“I am not as sick as the other women… I don’t need treatment.”
I heard this statement from time to time in my role as a support staff counselor in an eating disorder rehab. My response? I’d say,
“Interesting. Tell me, what makes you less sick than the others?”
The answers I would hear were:
“I am not that underweight…”
“I am not that overweight…”
“I am not as crazy as her…”
“I am not as angry as her…”
I would then ask,
“When you walk into a room of people, do you see human beings? Or do you start judging the dimensions of their faces, the shape of their body parts and guessing their weight? Do you find yourself measuring yourself against them?”
“When you feel uncomfortable with a person, can you candidly express what you’re thinking and feeling? Or do you keep your anxiety to yourself and start planning tomorrow’s new diet or your next binge?”
“When you sit down to have a meal, do you see food that is going to nourish your body with energy? Or do you feel tears start to form behind your eyes?”
“When you’re sleeping, do you ever wake up in the middle of the night with severe cramping in your legs? Because that’s a sign that the body is lacking nutrients and pulling potassium from the muscles. Potassium contributes to our electrolytes in our blood stream which create the electrical currents that make our heart beat.”
Sometimes the most telling signs of an eating disorder are the ones we can not see. The problem I have witnessed within this disease (and the treatment of it) is that often we dismiss the whispers of this deadly illness until its physical repercussions start to scream.(1)
I can’t count how many clients have told me, “When it first started, the doctor said I didn’t have an eating disorder because my body mass index wasn’t that far off the chart.” The problem is most eating disorders don't fit neatly into charts, scales and diagnostic boxes. Eating disorders like to hide, but thankfully the walls they shroud behind are being demolished. Behind them we are finding new terms like, “almost anorexic.” Coined by Dr. Jennifer J. Thomas of Harvard University and Jenni Schaefer, author of Life Without ED and Goodbye ED- Hello Me. Together, in their book, Almost Anorexic they are exposing anorexia in its early stages. The two are advocates for the urgency of treatment before full scale anorexia develops. Their work comes at a needed time considering:
- The mortality rate associated with anorexia nervosa is 12 times higher than the death rate associated with all causes of death for females 15-24 years old. (2)
- 35% of “normal dieters” progress to pathological dieting. Of those, 20-25% progress to partial or full-syndrome eating disorders. (3)
- Without treatment, up to 20% of people with serious eating disorders die. With treatment, the mortality rate falls to 2-3%. (4)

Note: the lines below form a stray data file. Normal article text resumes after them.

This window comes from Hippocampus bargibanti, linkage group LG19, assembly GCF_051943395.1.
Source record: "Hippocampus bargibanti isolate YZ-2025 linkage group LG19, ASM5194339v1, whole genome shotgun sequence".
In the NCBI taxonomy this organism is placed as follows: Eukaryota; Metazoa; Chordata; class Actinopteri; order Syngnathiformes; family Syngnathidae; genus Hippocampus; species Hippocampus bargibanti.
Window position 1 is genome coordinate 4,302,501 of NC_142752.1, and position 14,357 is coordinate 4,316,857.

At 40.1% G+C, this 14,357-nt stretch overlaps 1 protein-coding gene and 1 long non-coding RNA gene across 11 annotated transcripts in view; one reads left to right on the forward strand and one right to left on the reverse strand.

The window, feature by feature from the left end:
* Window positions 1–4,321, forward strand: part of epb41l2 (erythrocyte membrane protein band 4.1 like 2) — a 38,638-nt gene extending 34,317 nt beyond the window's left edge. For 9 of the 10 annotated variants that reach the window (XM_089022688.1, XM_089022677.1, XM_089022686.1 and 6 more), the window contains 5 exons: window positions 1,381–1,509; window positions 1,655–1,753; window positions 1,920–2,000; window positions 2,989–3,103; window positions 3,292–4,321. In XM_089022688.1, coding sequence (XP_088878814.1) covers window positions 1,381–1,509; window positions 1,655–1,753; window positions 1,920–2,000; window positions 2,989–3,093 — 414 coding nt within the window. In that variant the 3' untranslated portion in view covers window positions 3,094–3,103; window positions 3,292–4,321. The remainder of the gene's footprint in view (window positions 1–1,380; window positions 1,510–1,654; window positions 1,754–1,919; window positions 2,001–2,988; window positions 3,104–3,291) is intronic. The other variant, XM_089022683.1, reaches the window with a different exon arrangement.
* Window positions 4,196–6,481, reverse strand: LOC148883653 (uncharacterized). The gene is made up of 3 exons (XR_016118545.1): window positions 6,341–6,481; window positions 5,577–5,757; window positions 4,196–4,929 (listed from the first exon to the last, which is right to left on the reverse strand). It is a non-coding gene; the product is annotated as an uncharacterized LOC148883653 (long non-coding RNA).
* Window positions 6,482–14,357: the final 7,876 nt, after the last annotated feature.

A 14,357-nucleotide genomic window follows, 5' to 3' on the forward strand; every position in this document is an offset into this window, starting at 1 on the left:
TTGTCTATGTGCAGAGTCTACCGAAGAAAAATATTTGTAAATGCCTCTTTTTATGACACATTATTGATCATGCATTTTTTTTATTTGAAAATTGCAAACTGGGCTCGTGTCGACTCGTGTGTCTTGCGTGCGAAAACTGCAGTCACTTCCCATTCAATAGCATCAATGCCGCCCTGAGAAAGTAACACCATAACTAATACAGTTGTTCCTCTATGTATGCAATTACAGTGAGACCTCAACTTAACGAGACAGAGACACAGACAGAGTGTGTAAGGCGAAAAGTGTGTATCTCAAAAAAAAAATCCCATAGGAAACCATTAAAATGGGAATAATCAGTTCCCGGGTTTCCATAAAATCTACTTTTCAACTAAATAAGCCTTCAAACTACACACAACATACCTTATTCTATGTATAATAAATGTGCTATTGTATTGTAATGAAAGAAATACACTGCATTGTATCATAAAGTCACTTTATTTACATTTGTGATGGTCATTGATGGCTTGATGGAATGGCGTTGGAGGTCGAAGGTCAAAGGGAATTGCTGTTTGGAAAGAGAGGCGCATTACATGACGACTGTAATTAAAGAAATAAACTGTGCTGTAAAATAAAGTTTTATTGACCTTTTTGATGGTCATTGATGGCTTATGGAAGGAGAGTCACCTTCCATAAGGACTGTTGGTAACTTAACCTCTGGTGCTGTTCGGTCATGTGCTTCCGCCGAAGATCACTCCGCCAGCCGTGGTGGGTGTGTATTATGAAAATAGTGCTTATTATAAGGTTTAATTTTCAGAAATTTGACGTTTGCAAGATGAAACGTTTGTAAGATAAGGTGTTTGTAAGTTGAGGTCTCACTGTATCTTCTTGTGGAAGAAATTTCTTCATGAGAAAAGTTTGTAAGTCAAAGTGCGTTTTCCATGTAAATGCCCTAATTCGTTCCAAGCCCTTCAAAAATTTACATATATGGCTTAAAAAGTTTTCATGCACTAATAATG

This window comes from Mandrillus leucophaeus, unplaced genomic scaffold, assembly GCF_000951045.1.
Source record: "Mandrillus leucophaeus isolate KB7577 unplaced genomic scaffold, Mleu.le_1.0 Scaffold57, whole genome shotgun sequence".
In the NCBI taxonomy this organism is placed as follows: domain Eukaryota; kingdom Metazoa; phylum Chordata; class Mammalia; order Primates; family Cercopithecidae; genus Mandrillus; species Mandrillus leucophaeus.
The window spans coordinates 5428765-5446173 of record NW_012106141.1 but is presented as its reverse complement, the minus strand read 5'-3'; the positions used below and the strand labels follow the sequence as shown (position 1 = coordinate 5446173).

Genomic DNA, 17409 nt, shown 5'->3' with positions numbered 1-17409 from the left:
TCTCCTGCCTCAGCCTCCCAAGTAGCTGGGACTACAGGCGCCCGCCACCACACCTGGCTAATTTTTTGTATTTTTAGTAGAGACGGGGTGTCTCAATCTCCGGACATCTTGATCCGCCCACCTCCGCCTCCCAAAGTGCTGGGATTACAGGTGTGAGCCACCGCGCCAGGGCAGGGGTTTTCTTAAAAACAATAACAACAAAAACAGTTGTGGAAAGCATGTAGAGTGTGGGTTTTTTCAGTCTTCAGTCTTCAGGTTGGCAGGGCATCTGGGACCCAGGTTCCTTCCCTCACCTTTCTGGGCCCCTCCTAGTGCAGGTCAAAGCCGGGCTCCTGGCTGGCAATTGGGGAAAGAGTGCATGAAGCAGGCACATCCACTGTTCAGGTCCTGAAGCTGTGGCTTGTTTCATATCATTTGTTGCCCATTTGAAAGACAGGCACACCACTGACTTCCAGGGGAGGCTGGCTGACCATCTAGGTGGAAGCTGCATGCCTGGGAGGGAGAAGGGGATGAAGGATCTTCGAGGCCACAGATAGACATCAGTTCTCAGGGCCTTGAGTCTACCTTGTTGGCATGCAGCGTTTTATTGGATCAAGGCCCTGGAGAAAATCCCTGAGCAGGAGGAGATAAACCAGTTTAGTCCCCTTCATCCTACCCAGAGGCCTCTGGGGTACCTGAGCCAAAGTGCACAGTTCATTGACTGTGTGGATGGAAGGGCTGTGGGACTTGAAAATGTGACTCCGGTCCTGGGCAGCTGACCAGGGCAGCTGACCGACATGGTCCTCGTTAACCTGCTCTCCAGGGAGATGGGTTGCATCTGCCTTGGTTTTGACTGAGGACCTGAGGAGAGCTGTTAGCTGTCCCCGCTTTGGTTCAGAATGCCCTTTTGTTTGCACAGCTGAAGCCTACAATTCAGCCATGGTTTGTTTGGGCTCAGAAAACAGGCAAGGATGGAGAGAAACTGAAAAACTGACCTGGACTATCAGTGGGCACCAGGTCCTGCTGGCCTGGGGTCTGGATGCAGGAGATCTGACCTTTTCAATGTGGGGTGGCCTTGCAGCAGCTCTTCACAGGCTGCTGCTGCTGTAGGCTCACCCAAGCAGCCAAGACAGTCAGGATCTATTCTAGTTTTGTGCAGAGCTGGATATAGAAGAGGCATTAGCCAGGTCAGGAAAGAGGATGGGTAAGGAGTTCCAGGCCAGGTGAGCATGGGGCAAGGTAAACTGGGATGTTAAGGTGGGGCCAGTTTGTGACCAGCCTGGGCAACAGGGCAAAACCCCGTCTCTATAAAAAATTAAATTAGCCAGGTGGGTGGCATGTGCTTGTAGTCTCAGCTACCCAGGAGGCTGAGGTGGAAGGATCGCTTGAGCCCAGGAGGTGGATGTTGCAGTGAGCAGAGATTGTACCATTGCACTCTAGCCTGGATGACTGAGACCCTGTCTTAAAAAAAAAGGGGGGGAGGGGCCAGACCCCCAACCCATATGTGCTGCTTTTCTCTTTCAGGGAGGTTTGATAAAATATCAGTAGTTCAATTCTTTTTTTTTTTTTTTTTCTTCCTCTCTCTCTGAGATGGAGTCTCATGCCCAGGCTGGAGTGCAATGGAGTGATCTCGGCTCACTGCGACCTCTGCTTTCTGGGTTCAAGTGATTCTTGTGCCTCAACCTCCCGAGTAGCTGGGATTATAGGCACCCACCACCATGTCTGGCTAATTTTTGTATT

Whenever I think of the clients I worked with I think of brilliant, hilarious and compassionate women. I also think of vicious pain and devastation that permeated their circumference. As I got to know these women, I wished that something could have spared them this disease. Witnessing their pain proved to serve a purpose, as it inspired me to prevent eating disorders. Today, I am the Rewriter-In-Chief and Founder of Rewrite Beautiful a non-profit that creatively changes how girls see beauty for eating disorder prevention through education. I, along with many like Thomas and Schaeffer are shedding light on the “almost anorexic” before it becomes the “totally tragic.”
The clinicians at CRC Health have created this infographic about almost anorexia to shed light on a diagnosis that is often ignored but warrants clinical intervention. You too can play a part in preventing eating disorders by raising awareness. Education equals prevention.
Irvina Kanarek is the Rewriter-In-Chief and Founder of Rewrite Beautiful, a nonprofit organization that creatively changes how girls see beauty in themselves, for eating-disorder prevention through education. Irvina is also the author of How To: Rewrite Beautiful- You Can Be A Hot Mess Today And A World Changer Tomorrow and a writer on mental health for CRC Health Care. Follow Irvina on Twitter here @IrvinaKanarek
1 - American Journal of Psychiatry, Vol. 152 (7), July 1995, p. 1073-1074, Sullivan, Patrick F.
2 - American Journal of Psychiatry, Vol. 152 (7), July 1995, p. 1073-1074, Sullivan, Patrick F.
3 - Shisslak, C. M., Crago, M., & Estes, L. S. (1995).The spectrum of eating disturbances.International Journal of Eating Disorders, 18(3), 209-219.
4 - South Carolina Department of Mental Health (2014.)